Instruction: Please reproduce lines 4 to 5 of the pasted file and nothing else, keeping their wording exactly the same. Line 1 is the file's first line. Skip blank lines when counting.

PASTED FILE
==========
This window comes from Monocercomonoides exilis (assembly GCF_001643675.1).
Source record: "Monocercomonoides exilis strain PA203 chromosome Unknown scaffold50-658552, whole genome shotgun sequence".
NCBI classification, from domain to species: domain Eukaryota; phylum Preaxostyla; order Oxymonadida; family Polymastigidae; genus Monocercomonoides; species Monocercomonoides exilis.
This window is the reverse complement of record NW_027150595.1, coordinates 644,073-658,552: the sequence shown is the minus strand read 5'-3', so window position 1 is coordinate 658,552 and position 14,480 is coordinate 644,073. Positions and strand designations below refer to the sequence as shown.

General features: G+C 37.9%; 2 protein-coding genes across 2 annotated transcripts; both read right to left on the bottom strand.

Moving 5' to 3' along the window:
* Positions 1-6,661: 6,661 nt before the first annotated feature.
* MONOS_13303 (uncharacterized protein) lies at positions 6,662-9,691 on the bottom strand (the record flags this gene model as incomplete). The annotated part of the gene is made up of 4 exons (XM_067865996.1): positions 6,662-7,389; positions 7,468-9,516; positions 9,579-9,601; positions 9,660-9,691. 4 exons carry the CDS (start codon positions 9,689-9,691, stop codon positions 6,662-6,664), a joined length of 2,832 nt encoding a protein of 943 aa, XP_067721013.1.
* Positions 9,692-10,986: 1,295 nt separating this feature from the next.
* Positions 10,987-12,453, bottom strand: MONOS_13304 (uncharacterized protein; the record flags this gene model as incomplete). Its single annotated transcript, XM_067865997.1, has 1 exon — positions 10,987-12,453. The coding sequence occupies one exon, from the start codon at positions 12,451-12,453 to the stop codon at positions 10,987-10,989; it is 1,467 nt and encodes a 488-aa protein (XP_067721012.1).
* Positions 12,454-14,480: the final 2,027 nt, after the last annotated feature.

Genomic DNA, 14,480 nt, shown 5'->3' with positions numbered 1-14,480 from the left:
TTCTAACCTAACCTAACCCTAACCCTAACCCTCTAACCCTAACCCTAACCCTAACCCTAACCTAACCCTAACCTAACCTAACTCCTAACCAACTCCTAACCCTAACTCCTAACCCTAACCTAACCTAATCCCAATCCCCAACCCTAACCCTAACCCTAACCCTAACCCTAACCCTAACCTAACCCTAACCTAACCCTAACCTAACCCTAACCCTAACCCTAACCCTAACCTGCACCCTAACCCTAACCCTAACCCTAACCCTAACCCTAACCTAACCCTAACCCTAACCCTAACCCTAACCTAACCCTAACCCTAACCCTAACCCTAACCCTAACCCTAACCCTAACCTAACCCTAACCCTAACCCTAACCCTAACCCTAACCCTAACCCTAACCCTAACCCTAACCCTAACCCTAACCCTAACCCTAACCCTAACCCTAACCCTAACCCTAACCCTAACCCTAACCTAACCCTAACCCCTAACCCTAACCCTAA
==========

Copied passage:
This window is the reverse complement of record NW_027150595.1, coordinates 644,073-658,552: the sequence shown is the minus strand read 5'-3', so window position 1 is coordinate 658,552 and position 14,480 is coordinate 644,073. Positions and strand designations below refer to the sequence as shown.

General features: G+C 37.9%; 2 protein-coding genes across 2 annotated transcripts; both read right to left on the bottom strand.